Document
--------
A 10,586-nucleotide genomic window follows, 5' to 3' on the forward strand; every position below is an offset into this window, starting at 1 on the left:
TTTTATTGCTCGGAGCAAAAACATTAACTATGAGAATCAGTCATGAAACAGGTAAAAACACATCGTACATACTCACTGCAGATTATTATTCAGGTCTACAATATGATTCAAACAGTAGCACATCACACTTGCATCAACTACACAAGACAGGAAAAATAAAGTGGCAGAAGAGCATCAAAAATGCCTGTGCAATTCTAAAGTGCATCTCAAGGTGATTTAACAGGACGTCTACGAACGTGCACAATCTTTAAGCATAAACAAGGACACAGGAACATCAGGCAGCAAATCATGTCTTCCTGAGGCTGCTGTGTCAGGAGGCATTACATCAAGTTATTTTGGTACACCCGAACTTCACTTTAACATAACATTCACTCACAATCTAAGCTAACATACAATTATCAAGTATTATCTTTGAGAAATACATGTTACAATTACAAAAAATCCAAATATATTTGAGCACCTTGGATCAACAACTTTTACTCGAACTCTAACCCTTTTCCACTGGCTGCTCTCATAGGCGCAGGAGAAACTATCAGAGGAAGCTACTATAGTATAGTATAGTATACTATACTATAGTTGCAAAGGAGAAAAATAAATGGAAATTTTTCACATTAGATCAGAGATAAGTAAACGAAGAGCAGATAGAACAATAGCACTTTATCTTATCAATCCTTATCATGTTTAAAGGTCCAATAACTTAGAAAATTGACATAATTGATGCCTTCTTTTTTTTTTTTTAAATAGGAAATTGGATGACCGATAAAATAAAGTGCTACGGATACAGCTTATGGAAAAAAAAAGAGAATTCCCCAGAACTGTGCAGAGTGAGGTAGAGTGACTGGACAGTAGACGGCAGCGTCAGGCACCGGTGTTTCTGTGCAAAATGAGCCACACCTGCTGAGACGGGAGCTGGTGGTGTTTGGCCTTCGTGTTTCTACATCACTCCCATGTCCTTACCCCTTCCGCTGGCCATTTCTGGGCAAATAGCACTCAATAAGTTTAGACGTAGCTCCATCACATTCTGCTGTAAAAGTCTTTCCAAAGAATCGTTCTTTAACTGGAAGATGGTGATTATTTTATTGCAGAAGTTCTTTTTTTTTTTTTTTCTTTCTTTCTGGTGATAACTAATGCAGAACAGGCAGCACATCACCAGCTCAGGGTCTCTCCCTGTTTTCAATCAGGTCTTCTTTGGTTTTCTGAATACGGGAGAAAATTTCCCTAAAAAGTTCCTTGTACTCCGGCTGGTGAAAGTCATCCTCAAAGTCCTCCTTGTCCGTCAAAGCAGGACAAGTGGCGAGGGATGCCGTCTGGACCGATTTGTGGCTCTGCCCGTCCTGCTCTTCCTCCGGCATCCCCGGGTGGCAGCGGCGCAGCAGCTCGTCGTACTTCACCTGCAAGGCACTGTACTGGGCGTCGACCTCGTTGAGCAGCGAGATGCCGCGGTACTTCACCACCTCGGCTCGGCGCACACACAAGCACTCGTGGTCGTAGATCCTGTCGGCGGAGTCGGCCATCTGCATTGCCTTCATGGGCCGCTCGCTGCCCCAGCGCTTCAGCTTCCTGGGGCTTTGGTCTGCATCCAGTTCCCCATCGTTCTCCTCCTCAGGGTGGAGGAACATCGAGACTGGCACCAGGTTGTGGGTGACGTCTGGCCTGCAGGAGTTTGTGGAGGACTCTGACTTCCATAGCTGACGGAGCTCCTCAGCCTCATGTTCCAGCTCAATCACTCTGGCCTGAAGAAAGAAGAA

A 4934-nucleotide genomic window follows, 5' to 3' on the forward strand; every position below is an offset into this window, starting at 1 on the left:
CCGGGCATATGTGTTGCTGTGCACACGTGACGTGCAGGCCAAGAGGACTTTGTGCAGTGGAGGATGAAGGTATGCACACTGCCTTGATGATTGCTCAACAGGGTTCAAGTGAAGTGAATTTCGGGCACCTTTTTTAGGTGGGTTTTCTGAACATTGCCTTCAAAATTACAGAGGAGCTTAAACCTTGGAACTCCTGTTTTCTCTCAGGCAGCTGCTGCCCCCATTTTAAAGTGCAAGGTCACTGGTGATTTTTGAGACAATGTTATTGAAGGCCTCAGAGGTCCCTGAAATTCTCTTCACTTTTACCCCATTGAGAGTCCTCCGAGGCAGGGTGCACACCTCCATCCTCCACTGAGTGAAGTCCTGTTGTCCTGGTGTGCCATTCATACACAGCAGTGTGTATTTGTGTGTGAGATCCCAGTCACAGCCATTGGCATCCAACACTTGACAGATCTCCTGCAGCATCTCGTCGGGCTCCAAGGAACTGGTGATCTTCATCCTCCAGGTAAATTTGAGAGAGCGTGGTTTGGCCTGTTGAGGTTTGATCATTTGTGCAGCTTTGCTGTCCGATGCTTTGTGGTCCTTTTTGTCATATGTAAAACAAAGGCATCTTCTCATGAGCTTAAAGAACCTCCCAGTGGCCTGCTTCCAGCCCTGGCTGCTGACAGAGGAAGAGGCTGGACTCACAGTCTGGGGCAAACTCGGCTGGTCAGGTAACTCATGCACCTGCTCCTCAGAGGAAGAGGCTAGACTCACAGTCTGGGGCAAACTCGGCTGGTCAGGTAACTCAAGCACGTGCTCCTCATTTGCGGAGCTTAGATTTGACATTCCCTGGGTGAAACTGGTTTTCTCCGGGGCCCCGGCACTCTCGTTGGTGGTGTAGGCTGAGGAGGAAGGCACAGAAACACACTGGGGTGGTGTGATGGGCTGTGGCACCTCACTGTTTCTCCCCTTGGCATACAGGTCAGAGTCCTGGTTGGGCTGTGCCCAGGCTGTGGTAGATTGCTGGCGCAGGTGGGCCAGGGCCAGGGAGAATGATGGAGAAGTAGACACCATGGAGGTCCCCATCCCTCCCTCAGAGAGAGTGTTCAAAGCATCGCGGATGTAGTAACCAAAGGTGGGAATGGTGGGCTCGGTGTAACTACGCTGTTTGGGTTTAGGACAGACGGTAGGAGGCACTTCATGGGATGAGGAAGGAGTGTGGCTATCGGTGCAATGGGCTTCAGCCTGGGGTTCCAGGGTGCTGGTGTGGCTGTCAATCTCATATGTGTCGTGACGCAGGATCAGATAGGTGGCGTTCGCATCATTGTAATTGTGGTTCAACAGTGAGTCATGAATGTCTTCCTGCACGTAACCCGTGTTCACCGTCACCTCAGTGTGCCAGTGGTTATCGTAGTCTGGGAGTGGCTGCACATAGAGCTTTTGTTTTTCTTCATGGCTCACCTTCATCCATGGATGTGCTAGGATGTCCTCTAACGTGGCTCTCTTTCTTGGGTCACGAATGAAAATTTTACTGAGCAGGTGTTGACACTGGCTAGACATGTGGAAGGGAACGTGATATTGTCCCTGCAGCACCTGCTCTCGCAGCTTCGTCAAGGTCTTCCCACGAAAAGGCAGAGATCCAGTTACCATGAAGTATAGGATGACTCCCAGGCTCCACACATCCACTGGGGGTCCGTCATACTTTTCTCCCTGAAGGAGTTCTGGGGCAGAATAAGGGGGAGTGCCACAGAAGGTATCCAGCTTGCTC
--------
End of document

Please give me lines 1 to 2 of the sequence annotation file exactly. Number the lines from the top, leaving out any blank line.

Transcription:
A 10,586-nucleotide genomic window follows, 5' to 3' on the forward strand; every position below is an offset into this window, starting at 1 on the left:
TTTTATTGCTCGGAGCAAAAACATTAACTATGAGAATCAGTCATGAAACAGGTAAAAACACATCGTACATACTCACTGCAGATTATTATTCAGGTCTACAATATGATTCAAACAGTAGCACATCACACTTGCATCAACTACACAAGACAGGAAAAATAAAGTGGCAGAAGAGCATCAAAAATGCCTGTGCAATTCTAAAGTGCATCTCAAGGTGATTTAACAGGACGTCTACGAACGTGCACAATCTTTAAGCATAAACAAGGACACAGGAACATCAGGCAGCAAATCATGTCTTCCTGAGGCTGCTGTGTCAGGAGGCATTACATCAAGTTATTTTGGTACACCCGAACTTCACTTTAACATAACATTCACTCACAATCTAAGCTAACATACAATTATCAAGTATTATCTTTGAGAAATACATGTTACAATTACAAAAAATCCAAATATATTTGAGCACCTTGGATCAACAACTTTTACTCGAACTCTAACCCTTTTCCACTGGCTGCTCTCATAGGCGCAGGAGAAACTATCAGAGGAAGCTACTATAGTATAGTATAGTATACTATACTATAGTTGCAAAGGAGAAAAATAAATGGAAATTTTTCACATTAGATCAGAGATAAGTAAACGAAGAGCAGATAGAACAATAGCACTTTATCTTATCAATCCTTATCATGTTTAAAGGTCCAATAACTTAGAAAATTGACATAATTGATGCCTTCTTTTTTTTTTTTTAAATAGGAAATTGGATGACCGATAAAATAAAGTGCTACGGATACAGCTTATGGAAAAAAAAAGAGAATTCCCCAGAACTGTGCAGAGTGAGGTAGAGTGACTGGACAGTAGACGGCAGCGTCAGGCACCGGTGTTTCTGTGCAAAATGAGCCACACCTGCTGAGACGGGAGCTGGTGGTGTTTGGCCTTCGTGTTTCTACATCACTCCCATGTCCTTACCCCTTCCGCTGGCCATTTCTGGGCAAATAGCACTCAATAAGTTTAGACGTAGCTCCATCACATTCTGCTGTAAAAGTCTTTCCAAAGAATCGTTCTTTAACTGGAAGATGGTGATTATTTTATTGCAGAAGTTCTTTTTTTTTTTTTTTCTTTCTTTCTGGTGATAACTAATGCAGAACAGGCAGCACATCACCAGCTCAGGGTCTCTCCCTGTTTTCAATCAGGTCTTCTTTGGTTTTCTGAATACGGGAGAAAATTTCCCTAAAAAGTTCCTTGTACTCCGGCTGGTGAAAGTCATCCTCAAAGTCCTCCTTGTCCGTCAAAGCAGGACAAGTGGCGAGGGATGCCGTCTGGACCGATTTGTGGCTCTGCCCGTCCTGCTCTTCCTCCGGCATCCCCGGGTGGCAGCGGCGCAGCAGCTCGTCGTACTTCACCTGCAAGGCACTGTACTGGGCGTCGACCTCGTTGAGCAGCGAGATGCCGCGGTACTTCACCACCTCGGCTCGGCGCACACACAAGCACTCGTGGTCGTAGATCCTGTCGGCGGAGTCGGCCATCTGCATTGCCTTCATGGGCCGCTCGCTGCCCCAGCGCTTCAGCTTCCTGGGGCTTTGGTCTGCATCCAGTTCCCCATCGTTCTCCTCCTCAGGGTGGAGGAACATCGAGACTGGCACCAGGTTGTGGGTGACGTCTGGCCTGCAGGAGTTTGTGGAGGACTCTGACTTCCATAGCTGACGGAGCTCCTCAGCCTCATGTTCCAGCTCAATCACTCTGGCCTGAAGAAAGAAGAA